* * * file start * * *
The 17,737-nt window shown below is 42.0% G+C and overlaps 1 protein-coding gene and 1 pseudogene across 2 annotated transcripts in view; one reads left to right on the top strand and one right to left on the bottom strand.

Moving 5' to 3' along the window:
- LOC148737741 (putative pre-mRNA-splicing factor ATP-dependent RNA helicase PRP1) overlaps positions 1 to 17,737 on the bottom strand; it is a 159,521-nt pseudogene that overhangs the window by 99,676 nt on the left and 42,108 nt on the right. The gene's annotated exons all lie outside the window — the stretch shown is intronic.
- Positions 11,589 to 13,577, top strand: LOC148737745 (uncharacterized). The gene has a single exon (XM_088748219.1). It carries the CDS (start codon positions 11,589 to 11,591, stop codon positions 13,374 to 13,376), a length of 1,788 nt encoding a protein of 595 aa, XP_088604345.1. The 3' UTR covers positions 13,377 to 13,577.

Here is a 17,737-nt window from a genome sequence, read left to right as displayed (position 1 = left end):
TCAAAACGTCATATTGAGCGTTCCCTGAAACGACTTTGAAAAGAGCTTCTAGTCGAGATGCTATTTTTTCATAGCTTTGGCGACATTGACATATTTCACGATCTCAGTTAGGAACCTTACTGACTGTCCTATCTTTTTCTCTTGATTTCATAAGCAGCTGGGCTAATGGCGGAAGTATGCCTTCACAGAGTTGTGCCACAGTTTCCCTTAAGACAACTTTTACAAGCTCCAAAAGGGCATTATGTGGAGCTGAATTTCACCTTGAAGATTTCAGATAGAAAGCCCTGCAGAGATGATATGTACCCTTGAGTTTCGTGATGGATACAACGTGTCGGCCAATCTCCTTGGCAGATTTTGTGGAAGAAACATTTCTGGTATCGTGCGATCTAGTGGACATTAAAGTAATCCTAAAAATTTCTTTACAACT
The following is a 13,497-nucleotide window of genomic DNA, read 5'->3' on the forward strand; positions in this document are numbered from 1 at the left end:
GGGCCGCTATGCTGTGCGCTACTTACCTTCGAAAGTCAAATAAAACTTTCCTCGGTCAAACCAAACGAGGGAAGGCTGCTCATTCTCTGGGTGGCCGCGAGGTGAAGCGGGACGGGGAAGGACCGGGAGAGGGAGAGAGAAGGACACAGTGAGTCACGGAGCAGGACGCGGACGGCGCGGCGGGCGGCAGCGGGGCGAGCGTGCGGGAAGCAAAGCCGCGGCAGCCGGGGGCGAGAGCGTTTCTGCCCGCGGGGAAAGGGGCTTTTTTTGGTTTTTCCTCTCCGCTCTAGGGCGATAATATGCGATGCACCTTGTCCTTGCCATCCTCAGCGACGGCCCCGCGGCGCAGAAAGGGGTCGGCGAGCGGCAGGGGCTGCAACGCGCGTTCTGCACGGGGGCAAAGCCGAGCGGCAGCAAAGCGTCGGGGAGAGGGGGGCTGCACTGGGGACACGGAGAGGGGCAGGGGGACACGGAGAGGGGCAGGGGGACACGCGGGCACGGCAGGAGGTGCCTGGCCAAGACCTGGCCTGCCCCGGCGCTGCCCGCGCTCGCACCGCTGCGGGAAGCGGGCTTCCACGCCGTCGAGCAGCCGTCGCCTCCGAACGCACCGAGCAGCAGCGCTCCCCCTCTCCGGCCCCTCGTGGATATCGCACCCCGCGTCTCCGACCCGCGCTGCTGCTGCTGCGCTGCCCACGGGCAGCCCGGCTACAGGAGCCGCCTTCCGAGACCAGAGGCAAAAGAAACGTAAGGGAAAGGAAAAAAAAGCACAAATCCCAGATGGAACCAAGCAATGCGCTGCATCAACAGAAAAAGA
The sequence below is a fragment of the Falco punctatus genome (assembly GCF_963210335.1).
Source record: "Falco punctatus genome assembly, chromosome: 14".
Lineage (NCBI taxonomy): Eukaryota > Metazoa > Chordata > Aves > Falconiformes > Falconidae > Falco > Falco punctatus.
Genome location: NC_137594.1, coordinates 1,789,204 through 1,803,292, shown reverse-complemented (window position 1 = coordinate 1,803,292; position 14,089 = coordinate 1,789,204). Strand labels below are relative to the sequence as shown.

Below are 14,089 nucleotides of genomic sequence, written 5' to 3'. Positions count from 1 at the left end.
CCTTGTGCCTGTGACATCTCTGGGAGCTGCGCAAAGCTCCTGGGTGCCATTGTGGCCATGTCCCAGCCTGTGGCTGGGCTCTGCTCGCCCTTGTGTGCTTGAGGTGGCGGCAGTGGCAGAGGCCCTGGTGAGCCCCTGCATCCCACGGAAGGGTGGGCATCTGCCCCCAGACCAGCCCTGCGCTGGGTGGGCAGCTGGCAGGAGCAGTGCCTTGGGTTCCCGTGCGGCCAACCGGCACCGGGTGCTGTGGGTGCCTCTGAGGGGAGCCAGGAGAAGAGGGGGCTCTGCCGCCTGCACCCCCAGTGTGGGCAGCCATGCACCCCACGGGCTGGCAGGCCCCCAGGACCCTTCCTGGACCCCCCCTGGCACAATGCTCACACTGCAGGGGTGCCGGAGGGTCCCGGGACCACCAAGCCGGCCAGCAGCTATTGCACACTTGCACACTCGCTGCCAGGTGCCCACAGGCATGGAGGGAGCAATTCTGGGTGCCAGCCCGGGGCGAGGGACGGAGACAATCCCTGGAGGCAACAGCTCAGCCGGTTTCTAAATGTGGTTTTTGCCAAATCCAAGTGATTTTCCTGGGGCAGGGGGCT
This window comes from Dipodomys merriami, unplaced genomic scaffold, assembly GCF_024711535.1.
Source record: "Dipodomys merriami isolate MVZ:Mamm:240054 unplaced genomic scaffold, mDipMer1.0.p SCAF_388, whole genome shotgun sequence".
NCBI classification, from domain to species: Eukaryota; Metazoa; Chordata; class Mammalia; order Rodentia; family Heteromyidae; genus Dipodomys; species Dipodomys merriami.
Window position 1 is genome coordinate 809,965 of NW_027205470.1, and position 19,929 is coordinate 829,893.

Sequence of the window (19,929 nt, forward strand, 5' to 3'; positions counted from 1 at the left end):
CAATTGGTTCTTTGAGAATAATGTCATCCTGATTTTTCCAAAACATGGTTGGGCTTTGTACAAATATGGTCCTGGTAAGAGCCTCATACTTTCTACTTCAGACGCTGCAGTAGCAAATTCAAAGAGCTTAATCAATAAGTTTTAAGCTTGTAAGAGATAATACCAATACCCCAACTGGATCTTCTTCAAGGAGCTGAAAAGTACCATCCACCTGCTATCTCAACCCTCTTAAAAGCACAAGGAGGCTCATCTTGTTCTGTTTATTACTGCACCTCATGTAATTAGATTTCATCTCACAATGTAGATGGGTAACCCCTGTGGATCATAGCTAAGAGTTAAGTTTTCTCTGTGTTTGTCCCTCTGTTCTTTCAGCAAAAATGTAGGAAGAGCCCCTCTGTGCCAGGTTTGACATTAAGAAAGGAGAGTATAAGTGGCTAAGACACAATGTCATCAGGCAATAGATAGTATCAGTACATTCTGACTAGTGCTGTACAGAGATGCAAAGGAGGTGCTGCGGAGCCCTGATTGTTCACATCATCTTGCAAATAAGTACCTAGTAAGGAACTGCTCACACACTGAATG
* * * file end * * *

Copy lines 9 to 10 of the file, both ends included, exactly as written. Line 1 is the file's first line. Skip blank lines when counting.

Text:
The sequence below is a fragment of the Falco punctatus genome (assembly GCF_963210335.1).
Source record: "Falco punctatus genome assembly, chromosome: 14".